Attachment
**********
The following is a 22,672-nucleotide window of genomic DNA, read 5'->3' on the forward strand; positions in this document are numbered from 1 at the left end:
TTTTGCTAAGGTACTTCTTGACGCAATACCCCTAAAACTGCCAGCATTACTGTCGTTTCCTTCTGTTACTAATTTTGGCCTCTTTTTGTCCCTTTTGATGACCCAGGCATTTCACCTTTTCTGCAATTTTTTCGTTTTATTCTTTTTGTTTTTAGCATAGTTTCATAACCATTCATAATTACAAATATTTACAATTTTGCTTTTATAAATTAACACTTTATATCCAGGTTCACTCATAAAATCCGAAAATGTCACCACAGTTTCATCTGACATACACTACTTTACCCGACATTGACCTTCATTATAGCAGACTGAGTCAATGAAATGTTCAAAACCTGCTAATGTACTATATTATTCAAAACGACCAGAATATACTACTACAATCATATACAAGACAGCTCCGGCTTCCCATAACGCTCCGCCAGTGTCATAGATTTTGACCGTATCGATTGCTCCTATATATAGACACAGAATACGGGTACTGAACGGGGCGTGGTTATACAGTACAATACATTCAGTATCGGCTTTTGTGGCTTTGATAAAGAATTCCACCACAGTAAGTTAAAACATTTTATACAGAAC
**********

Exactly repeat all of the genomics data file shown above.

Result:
The following is a 22,672-nucleotide window of genomic DNA, read 5'->3' on the forward strand; positions in this document are numbered from 1 at the left end:
TTTTGCTAAGGTACTTCTTGACGCAATACCCCTAAAACTGCCAGCATTACTGTCGTTTCCTTCTGTTACTAATTTTGGCCTCTTTTTGTCCCTTTTGATGACCCAGGCATTTCACCTTTTCTGCAATTTTTTCGTTTTATTCTTTTTGTTTTTAGCATAGTTTCATAACCATTCATAATTACAAATATTTACAATTTTGCTTTTATAAATTAACACTTTATATCCAGGTTCACTCATAAAATCCGAAAATGTCACCACAGTTTCATCTGACATACACTACTTTACCCGACATTGACCTTCATTATAGCAGACTGAGTCAATGAAATGTTCAAAACCTGCTAATGTACTATATTATTCAAAACGACCAGAATATACTACTACAATCATATACAAGACAGCTCCGGCTTCCCATAACGCTCCGCCAGTGTCATAGATTTTGACCGTATCGATTGCTCCTATATATAGACACAGAATACGGGTACTGAACGGGGCGTGGTTATACAGTACAATACATTCAGTATCGGCTTTTGTGGCTTTGATAAAGAATTCCACCACAGTAAGTTAAAACATTTTATACAGAAC